What are the Chances?
My brother died of a brain tumor in 2002. This March marked the eighth anniversary of his death. Sometimes it feels like he was here just yesterday. Other times it seems like a lifetime ago; in many ways it was. Since his death, I’ve worked at three companies, met and married my husband, got a dog, bought a house and had two children, one of whom has special needs. Today, I identify more with “mom” than with the person I was when he died: recent MBA grad, focused and serious but willing and able to jump on a plane to New York City at a moment’s notice.
A year ago, as we were going through the diagnosis process with my son for Autism Spectrum Disorder (ASD), I thought a lot about my brother. My first thoughts were what I’ll call “the fantasy of the law of averages.” Data from the Centers for Disease Control and Prevention shows that an average of 1 in 110 children have ASD. I didn’t know what the chances of getting a brain tumor are, but it had to be pretty rare, right? So I held out hope by asking myself “what are the chances that my brother would have a brain tumor and my son would have autism?” That has to be really rare. So I figured it wouldn’t happen to me.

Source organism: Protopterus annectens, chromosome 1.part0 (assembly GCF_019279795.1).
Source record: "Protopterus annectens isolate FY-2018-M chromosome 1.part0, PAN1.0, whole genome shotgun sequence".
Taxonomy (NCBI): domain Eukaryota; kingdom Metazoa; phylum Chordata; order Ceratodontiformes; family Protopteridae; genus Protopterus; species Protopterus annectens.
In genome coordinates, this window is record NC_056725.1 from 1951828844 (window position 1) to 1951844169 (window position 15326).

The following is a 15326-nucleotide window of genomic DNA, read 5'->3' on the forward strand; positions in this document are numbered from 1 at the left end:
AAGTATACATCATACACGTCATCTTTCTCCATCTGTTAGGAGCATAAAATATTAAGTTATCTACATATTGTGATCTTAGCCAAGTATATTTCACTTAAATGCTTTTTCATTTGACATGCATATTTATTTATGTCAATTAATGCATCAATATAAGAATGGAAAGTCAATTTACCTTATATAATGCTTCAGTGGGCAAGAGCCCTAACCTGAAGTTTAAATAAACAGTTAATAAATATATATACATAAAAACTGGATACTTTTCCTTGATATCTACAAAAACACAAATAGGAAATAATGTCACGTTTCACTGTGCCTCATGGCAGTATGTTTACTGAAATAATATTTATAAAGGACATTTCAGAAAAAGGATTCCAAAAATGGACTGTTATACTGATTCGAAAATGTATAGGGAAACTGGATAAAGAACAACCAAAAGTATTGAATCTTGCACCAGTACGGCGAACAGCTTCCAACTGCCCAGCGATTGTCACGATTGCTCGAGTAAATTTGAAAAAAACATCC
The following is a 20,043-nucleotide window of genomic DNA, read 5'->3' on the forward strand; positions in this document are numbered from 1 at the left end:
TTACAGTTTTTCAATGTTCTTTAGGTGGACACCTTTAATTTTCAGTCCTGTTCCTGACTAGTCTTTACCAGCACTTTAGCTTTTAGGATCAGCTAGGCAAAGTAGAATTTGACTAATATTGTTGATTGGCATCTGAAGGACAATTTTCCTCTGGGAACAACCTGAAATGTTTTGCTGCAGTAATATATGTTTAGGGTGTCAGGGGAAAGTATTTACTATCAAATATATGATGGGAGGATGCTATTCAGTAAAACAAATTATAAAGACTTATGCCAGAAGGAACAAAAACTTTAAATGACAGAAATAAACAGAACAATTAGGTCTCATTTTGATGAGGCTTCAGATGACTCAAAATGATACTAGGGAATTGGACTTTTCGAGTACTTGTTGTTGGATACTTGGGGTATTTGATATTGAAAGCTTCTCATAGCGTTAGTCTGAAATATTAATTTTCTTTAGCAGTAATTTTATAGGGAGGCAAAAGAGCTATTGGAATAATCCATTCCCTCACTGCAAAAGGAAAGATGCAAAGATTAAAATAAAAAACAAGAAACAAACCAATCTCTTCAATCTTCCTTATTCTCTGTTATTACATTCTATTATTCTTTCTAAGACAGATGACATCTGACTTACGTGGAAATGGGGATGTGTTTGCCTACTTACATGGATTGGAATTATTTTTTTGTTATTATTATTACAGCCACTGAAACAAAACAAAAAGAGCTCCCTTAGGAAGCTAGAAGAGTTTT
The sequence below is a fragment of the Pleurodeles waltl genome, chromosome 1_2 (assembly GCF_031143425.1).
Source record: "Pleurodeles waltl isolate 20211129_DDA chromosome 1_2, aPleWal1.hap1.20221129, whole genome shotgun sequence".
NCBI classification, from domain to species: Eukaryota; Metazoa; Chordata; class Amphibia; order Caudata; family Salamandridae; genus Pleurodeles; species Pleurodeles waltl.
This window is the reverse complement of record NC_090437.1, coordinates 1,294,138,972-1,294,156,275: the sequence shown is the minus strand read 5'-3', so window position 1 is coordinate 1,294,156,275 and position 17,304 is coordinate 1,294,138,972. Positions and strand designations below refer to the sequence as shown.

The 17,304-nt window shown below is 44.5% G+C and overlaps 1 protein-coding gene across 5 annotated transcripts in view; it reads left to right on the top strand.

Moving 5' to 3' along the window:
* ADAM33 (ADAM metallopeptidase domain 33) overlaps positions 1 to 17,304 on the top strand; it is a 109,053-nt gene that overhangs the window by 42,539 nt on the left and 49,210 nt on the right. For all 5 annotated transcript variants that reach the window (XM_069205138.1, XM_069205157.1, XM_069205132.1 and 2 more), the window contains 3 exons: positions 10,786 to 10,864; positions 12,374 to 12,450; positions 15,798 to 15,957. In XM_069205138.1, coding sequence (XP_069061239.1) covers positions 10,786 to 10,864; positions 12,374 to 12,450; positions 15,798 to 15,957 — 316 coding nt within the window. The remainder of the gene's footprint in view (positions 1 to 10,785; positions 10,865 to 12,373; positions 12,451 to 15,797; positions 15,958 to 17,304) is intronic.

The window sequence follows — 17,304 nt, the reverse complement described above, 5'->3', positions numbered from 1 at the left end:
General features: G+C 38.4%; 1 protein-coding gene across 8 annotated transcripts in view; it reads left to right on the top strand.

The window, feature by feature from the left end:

Before you start wondering what kind of two-bit business school gave me my degree, let me assure you that I do understand that this is not how things work. I’m not going to go through a lesson in probability here, (although you can find a nice explanation here) but suffice it to say that the chances of my son having autism are the same whether or not my brother had a brain tumor.Continued on the next page